Fox News pulls Napolitano after his Trump wiretap claims
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Fox News has reportedly pulled Andrew Napolitano from the air indefinitely after he claimed that a British intelligence agency wiretapped Trump Tower.

Napolitano, a Fox News analyst, is not scheduled to appear on the network in the near future, the Los Angeles Times reported, according to people familiar with the situation.

Last week, Napolitano made the claim that the Government Communications Headquarters (GCHQ) was spying on Trump at former President ObamaBarack Hussein ObamaObama says US 'desperately needs' Biden legislation ahead of key votes Obamas to break ground Tuesday on presidential center in Chicago A simple fix can bring revolutionary change to health spending MORE's behest.


White House press secretary Sean Spicer then quoted Napolitano's remarks while defending the president's claim earlier this month that the former president had Trump Tower under surveillance before the presidential election.

“Judge Andrew Napolitano made the following statement, quote, ‘Three intelligence sources have informed Fox News that President Obama went outside the chain of command,’ ” Spicer said during a daily press briefing last week.

"'He didn’t use the [National Security Agency]; he didn’t use the CIA. ... He used GCHQ.' "

GCHQ rejected Napolitano's claim that it helped surveil Trump for Obama in 2016.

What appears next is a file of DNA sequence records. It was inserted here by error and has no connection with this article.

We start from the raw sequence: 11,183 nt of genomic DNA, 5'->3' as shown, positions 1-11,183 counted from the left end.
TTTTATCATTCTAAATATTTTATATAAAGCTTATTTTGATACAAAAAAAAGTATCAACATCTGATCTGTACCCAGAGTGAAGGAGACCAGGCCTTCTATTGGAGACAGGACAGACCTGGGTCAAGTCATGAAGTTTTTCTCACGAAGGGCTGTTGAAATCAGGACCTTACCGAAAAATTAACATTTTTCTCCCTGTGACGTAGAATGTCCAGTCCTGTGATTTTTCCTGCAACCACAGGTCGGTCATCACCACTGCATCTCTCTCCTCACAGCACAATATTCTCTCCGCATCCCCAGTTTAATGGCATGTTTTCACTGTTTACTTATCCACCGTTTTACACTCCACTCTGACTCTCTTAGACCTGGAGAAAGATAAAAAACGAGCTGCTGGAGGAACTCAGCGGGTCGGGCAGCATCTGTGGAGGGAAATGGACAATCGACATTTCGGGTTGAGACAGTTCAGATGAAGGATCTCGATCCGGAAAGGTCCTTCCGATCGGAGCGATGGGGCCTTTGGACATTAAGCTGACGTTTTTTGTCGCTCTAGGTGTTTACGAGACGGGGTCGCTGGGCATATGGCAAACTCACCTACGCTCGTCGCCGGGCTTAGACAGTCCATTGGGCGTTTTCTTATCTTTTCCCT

“Recent allegations made by media commentator Judge Andrew Napolitano about GCHQ being asked to conduct ‘wire tapping’ against the then President Elect are nonsense,” said a spokesman for the agency, which rarely comments publicly on its operations.

The president last Friday praised Napolitano during a press conference as a "very talented legal mind."

"We said nothing," Trump said when asked about the former judge's claim. "I didn't make an opinion on it."

"All we did was quote a certain very talented legal mind who was the one responsible for saying that on television," Trump said.

"That was a statement made by a very talented lawyer on Fox [News]. And so you shouldn't be talking to me, you should be talking to Fox."

Fox News host Shepard Smith also denied Friday that his network has information validating Napolitano's remark, saying the network knows of "no evidence of any kind that the now-President of the United States was surveilled at any time in any way."